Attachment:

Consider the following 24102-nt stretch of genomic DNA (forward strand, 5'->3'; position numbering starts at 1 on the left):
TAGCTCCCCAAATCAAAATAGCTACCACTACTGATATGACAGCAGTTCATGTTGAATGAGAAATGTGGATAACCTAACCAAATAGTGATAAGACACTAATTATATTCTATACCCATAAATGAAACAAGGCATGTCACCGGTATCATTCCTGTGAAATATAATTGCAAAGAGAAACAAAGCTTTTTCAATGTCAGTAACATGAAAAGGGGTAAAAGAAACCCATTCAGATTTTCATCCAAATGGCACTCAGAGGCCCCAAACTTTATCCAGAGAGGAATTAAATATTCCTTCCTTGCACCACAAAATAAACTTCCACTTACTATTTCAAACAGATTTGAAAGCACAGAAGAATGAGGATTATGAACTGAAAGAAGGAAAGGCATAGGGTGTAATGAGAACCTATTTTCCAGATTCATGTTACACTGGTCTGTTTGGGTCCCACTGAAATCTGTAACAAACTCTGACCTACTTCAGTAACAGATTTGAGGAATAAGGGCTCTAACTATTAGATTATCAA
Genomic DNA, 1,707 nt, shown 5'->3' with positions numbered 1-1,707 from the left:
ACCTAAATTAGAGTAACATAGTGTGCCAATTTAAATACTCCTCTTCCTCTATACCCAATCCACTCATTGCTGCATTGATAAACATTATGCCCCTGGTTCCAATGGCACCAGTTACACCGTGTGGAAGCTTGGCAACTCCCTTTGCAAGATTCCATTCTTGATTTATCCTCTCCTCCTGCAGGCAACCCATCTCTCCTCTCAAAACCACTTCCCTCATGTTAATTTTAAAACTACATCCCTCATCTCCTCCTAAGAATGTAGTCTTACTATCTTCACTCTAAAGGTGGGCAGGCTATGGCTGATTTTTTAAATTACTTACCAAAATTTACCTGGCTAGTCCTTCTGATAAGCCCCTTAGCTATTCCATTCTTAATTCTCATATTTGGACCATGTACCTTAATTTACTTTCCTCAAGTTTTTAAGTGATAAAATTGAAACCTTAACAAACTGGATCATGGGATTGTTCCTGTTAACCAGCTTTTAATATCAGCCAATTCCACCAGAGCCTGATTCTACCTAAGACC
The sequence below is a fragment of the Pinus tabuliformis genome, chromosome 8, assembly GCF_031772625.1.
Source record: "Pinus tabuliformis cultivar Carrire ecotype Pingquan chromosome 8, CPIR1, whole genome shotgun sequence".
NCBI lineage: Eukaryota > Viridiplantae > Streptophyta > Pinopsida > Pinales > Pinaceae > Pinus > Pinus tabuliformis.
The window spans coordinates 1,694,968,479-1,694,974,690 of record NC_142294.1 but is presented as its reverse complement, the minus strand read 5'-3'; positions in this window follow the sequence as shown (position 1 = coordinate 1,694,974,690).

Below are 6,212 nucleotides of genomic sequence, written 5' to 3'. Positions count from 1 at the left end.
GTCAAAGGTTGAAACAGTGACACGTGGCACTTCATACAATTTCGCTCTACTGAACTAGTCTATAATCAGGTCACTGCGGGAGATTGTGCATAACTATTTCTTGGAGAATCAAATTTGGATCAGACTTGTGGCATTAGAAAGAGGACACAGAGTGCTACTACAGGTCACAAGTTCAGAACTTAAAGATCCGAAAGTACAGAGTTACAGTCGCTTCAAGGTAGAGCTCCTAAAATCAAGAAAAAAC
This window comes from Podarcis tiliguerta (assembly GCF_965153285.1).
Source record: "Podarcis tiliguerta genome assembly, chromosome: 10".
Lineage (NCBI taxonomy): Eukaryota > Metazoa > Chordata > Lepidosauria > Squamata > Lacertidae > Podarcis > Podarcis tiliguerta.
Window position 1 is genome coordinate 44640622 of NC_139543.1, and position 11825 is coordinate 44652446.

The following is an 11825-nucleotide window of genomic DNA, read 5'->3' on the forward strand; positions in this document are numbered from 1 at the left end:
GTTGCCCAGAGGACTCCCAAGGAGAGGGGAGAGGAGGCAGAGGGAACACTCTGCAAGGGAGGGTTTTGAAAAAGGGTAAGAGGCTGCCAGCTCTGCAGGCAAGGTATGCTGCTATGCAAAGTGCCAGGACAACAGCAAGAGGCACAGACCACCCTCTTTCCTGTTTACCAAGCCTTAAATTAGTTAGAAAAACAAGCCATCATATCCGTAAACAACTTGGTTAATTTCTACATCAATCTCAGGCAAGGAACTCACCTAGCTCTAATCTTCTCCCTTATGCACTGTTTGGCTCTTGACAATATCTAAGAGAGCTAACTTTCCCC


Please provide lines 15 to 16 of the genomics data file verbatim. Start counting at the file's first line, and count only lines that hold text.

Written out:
The following is an 11825-nucleotide window of genomic DNA, read 5'->3' on the forward strand; positions in this document are numbered from 1 at the left end:
GTTGCCCAGAGGACTCCCAAGGAGAGGGGAGAGGAGGCAGAGGGAACACTCTGCAAGGGAGGGTTTTGAAAAAGGGTAAGAGGCTGCCAGCTCTGCAGGCAAGGTATGCTGCTATGCAAAGTGCCAGGACAACAGCAAGAGGCACAGACCACCCTCTTTCCTGTTTACCAAGCCTTAAATTAGTTAGAAAAACAAGCCATCATATCCGTAAACAACTTGGTTAATTTCTACATCAATCTCAGGCAAGGAACTCACCTAGCTCTAATCTTCTCCCTTATGCACTGTTTGGCTCTTGACAATATCTAAGAGAGCTAACTTTCCCC